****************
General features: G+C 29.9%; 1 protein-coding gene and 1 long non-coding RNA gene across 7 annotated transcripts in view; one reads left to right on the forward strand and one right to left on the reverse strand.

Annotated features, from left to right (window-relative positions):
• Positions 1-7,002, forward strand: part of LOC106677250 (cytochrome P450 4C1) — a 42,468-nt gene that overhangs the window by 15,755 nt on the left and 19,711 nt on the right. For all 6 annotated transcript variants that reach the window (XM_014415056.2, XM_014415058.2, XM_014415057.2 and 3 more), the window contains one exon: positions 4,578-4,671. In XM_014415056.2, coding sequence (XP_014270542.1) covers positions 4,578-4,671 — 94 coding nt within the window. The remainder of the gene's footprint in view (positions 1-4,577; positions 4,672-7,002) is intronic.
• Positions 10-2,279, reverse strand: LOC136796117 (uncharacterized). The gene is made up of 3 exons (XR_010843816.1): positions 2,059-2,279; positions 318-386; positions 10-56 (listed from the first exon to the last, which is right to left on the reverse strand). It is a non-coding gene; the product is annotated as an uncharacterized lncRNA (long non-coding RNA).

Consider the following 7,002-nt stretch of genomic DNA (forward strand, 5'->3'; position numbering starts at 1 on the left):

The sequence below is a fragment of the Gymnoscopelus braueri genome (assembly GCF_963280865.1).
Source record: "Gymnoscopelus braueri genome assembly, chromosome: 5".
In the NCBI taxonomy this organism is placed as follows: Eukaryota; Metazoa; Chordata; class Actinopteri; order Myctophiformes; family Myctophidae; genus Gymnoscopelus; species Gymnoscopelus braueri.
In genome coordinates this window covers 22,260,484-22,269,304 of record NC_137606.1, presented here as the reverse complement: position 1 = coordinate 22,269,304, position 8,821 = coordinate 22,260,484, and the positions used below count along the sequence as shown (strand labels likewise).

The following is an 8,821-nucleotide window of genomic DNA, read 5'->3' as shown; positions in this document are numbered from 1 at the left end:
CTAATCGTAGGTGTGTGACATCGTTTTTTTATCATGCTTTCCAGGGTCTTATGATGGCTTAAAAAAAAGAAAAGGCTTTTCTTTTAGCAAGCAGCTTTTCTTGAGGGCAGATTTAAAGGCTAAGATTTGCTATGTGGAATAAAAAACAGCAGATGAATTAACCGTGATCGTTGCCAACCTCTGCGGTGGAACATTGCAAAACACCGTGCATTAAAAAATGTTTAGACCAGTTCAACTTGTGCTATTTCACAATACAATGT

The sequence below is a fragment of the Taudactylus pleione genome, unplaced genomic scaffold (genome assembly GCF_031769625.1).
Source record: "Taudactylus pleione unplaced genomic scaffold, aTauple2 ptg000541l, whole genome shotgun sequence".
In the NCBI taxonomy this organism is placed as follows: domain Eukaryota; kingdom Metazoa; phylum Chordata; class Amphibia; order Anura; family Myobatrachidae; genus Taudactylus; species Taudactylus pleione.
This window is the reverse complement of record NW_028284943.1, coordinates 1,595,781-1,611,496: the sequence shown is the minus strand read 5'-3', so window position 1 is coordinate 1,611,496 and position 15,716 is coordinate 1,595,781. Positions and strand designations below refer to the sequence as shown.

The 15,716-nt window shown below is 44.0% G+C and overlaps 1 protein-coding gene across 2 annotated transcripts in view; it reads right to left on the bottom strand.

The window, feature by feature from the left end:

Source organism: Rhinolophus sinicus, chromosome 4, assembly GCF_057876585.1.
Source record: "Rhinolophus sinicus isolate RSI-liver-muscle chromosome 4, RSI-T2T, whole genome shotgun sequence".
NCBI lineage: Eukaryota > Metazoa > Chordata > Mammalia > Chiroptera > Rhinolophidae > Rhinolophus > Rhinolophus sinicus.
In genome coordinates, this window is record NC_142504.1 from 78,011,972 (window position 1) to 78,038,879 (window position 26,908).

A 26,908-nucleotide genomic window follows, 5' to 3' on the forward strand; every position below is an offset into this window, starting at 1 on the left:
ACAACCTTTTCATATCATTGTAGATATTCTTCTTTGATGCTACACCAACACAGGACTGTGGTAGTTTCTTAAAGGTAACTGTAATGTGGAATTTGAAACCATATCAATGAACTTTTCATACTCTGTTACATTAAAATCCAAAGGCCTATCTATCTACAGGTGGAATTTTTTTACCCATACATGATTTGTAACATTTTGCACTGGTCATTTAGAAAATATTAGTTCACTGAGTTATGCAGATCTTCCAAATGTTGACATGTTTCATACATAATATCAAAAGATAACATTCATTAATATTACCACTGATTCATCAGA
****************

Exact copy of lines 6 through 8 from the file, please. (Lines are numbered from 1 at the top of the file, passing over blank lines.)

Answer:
The sequence below is a fragment of the Gymnoscopelus braueri genome (assembly GCF_963280865.1).
Source record: "Gymnoscopelus braueri genome assembly, chromosome: 5".
In the NCBI taxonomy this organism is placed as follows: Eukaryota; Metazoa; Chordata; class Actinopteri; order Myctophiformes; family Myctophidae; genus Gymnoscopelus; species Gymnoscopelus braueri.